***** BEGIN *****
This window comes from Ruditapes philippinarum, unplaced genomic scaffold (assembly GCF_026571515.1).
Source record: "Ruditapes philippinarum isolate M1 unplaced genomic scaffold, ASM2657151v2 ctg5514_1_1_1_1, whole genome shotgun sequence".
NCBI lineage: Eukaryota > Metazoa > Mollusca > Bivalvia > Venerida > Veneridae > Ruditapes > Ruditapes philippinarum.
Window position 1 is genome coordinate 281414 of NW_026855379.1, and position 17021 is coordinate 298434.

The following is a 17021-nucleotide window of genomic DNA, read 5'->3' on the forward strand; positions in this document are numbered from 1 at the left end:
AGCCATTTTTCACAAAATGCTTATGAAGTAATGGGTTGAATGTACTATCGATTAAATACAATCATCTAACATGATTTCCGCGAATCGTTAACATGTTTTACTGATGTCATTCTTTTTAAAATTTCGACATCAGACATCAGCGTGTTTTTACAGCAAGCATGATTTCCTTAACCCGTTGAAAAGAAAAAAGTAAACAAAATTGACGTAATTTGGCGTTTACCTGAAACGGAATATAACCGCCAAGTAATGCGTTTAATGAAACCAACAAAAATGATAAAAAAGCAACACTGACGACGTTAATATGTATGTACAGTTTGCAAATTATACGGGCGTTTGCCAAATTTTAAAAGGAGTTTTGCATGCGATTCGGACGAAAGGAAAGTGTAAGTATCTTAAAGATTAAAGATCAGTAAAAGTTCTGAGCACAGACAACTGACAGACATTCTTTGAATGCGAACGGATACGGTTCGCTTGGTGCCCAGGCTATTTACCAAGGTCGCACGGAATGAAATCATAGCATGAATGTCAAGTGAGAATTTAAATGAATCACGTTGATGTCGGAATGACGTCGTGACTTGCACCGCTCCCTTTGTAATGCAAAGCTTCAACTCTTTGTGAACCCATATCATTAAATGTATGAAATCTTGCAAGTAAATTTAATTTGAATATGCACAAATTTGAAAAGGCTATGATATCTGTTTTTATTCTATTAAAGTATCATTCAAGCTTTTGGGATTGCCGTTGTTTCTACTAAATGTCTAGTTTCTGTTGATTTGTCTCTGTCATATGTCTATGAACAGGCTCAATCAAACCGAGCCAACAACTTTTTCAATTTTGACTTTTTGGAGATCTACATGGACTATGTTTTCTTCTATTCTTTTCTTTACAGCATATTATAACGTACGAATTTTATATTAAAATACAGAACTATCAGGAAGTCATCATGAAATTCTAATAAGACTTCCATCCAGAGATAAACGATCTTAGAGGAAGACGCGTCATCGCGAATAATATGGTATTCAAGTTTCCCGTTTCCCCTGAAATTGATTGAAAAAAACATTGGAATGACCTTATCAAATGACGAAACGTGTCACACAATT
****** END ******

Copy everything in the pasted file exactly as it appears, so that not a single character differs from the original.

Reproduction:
This window comes from Ruditapes philippinarum, unplaced genomic scaffold (assembly GCF_026571515.1).
Source record: "Ruditapes philippinarum isolate M1 unplaced genomic scaffold, ASM2657151v2 ctg5514_1_1_1_1, whole genome shotgun sequence".
NCBI lineage: Eukaryota > Metazoa > Mollusca > Bivalvia > Venerida > Veneridae > Ruditapes > Ruditapes philippinarum.
Window position 1 is genome coordinate 281414 of NW_026855379.1, and position 17021 is coordinate 298434.

The following is a 17021-nucleotide window of genomic DNA, read 5'->3' on the forward strand; positions in this document are numbered from 1 at the left end:
AGCCATTTTTCACAAAATGCTTATGAAGTAATGGGTTGAATGTACTATCGATTAAATACAATCATCTAACATGATTTCCGCGAATCGTTAACATGTTTTACTGATGTCATTCTTTTTAAAATTTCGACATCAGACATCAGCGTGTTTTTACAGCAAGCATGATTTCCTTAACCCGTTGAAAAGAAAAAAGTAAACAAAATTGACGTAATTTGGCGTTTACCTGAAACGGAATATAACCGCCAAGTAATGCGTTTAATGAAACCAACAAAAATGATAAAAAAGCAACACTGACGACGTTAATATGTATGTACAGTTTGCAAATTATACGGGCGTTTGCCAAATTTTAAAAGGAGTTTTGCATGCGATTCGGACGAAAGGAAAGTGTAAGTATCTTAAAGATTAAAGATCAGTAAAAGTTCTGAGCACAGACAACTGACAGACATTCTTTGAATGCGAACGGATACGGTTCGCTTGGTGCCCAGGCTATTTACCAAGGTCGCACGGAATGAAATCATAGCATGAATGTCAAGTGAGAATTTAAATGAATCACGTTGATGTCGGAATGACGTCGTGACTTGCACCGCTCCCTTTGTAATGCAAAGCTTCAACTCTTTGTGAACCCATATCATTAAATGTATGAAATCTTGCAAGTAAATTTAATTTGAATATGCACAAATTTGAAAAGGCTATGATATCTGTTTTTATTCTATTAAAGTATCATTCAAGCTTTTGGGATTGCCGTTGTTTCTACTAAATGTCTAGTTTCTGTTGATTTGTCTCTGTCATATGTCTATGAACAGGCTCAATCAAACCGAGCCAACAACTTTTTCAATTTTGACTTTTTGGAGATCTACATGGACTATGTTTTCTTCTATTCTTTTCTTTACAGCATATTATAACGTACGAATTTTATATTAAAATACAGAACTATCAGGAAGTCATCATGAAATTCTAATAAGACTTCCATCCAGAGATAAACGATCTTAGAGGAAGACGCGTCATCGCGAATAATATGGTATTCAAGTTTCCCGTTTCCCCTGAAATTGATTGAAAAAAACATTGGAATGACCTTATCAAATGACGAAACGTGTCACACAATT